Johannes Muhlberg was a talented South African pianist and songwriter. His specialty was clever jazz-inflected cabaret. Beginning in 1968, he began work on a musical theatre project, but abandoned it and never completed it before his tragic death in 1982. He never released a recording.
Almost thirty years later, his son Victor and his family were able to locate the original cassette tapes and sketches for the musical. Victor, a songwriter himself, decided to pick up where his father had left off. When South Africa was locked down in the 2020 plandemic, he decided to change the plotline to a series of reflections on alienation, atomization and loss, told from several points of view.
The new project began to take shape when he teamed up with guitarist Clive Ridgway, who pulled together a diversely talented cast of singers and musicians to bring it to life. The result is Twelve Days of Song, which Victor Muhlberg considers a work in progress rather than a finished album. Fortunately for us, he’s put the songs up as a youtube playlist. With dad’s music and son’s words, it’s a witheringly funny, deliciously transgressive portrait of the here and now. This is not a depressing collection: Muhlberg’s characters stand their ground, resist and have a good laugh in the process.
Roger Maitland sings Valentines Ballad, a chilling chessgame parable set to a slinky noir cabaret backdrop, “On a board captured by silent coup…resistance from those you revile.” Tony Drake swing the piano line; Ridgway adds spare, distantly Romany-flavored guitar.
Bev Scott-Brown takes over the mic with a resolute bittersweetness in I Say Goodbye, a calm broadside against the hated Green Pass vaxxport: “The state will not impose on me its arbitrary goal, nor take me down the wretched road of segregation and control.”
Who Wants to Work, with Godfrey Johnson on vocals, is a slyly amusing, ragtime-tinged look at universal basic income and its sinister implications. Ridgway sings Pipers Tune, a savagely satirical view of “The covidian cult on standby to feed the beast of the noble lie.”
Johnson returns for a duet with Regina Malan in The Circus Show, an irresistibly over-the-top, brassy, Broadway-esque capsule of the clowns orchestrating the lockdown drama. Next, he takes up The Fictional Tale of Mr. Barb, a spot-on, amusing, waltzing portrait of oligarchical greed and technocratic hubris: “I’ve a soft spot for control…as I herd the population, to the cusp of my creation.”
Scott-Brown takes the mic again in I Wonder Why, an understatedly plaintive portrait that anyone who searched for other noncompliant voices over the last 31 months can relate to. Ridgway picks up his acoustic guitar for It’s Just Not ‘Just,’ bringing to mind Phil Ochs with a litany of curfews and mandates and Trojan horses, trace-and-track and endless divide-and-conquer schemes. “Once the prey has made its way inside the trap, it’s unlikely it’s ever coming back.”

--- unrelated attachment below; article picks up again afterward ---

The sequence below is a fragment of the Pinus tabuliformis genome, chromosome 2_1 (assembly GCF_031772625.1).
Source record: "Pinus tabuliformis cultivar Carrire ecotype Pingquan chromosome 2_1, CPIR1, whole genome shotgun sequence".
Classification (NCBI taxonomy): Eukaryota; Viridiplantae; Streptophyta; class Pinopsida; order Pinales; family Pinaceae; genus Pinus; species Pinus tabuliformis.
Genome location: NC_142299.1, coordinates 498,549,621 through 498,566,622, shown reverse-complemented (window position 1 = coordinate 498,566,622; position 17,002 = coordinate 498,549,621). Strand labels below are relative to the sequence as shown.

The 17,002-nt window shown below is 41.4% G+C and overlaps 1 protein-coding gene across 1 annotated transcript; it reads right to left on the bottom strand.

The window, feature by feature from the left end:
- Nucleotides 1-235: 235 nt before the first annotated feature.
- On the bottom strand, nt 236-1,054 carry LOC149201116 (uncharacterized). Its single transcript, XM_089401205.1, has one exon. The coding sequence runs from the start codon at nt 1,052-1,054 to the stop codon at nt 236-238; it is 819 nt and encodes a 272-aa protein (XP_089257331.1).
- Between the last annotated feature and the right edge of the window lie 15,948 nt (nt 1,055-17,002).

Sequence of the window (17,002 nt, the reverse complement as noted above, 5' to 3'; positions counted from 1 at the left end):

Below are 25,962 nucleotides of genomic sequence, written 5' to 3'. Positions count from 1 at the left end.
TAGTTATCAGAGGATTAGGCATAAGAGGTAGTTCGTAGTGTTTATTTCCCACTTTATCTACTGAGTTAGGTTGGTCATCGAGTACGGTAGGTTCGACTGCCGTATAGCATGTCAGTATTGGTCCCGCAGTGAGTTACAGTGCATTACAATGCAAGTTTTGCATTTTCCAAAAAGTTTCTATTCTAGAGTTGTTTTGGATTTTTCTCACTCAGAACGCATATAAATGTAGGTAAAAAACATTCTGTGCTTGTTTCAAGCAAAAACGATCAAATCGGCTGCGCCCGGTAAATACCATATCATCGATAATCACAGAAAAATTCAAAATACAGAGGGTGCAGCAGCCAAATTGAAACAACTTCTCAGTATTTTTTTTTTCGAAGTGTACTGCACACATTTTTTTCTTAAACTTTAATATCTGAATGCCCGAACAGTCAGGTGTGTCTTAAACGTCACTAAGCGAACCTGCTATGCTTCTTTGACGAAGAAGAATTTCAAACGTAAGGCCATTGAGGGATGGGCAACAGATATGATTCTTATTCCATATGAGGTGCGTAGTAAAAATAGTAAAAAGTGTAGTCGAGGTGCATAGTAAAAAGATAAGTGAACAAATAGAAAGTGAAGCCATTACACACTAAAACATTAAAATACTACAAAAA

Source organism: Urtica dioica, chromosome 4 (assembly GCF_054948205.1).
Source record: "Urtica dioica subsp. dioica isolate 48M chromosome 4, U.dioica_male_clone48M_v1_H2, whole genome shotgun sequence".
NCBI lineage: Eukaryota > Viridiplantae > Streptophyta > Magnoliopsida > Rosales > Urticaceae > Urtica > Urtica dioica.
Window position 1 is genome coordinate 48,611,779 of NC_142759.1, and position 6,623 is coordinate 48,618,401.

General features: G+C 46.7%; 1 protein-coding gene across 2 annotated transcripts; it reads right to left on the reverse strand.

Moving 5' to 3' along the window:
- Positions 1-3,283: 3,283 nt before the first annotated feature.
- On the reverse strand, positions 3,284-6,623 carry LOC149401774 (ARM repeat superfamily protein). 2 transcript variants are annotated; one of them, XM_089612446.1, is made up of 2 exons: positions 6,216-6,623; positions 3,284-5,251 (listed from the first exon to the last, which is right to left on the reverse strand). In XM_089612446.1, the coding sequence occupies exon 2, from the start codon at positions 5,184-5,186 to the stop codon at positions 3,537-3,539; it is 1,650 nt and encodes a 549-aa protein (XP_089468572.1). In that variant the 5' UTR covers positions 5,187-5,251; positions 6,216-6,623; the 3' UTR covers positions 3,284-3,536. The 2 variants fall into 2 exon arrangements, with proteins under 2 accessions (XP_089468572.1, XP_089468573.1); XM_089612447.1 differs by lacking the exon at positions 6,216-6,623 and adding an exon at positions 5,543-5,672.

Selim Kagee lends his operatic pipes to A Requiem, a sober, baroque-tinged hymn of sorts, reflecting on the victims of the first bioweapon and then the lockdowns. Johnson channels a calm defiance in The Freedom in Me, “A season distorted by digital chime” where “A city so smart has the soul of a robot with steel in its heart.”
Undeniably Mine was inspired by the scientists and doctors who brought their science and sanity to the Better Way conference in the UK. Ridgway builds a spiky blend of guitars and mandolin in Colourful Day, a celebration of the diversity in the freedom movement
Scott-Brown channels hope against hope in Midnight & Moonlight, a gorgeous, starkly fingerpicked guitar waltz in a Cry Me a River vein:
It’s stranger than fiction with danger so grave
Leading the way to the new world so brave
Lies and illusions, perceptions untrue
Breaking the faith of the things you once knew
Muhlberg offers guarded optimism at the end. The playlist concludes with the wedding song When Two People Fall in Love, sung by Penny Radsma. Even more than the music, what’s most inspiring about these songs is that Muhlberg found a talented cast with an equal commitment to freedom to bring them to life.
Thanks to Mark Crispin Miller, whose must-read daily news feed is basically the other New York Music Daily.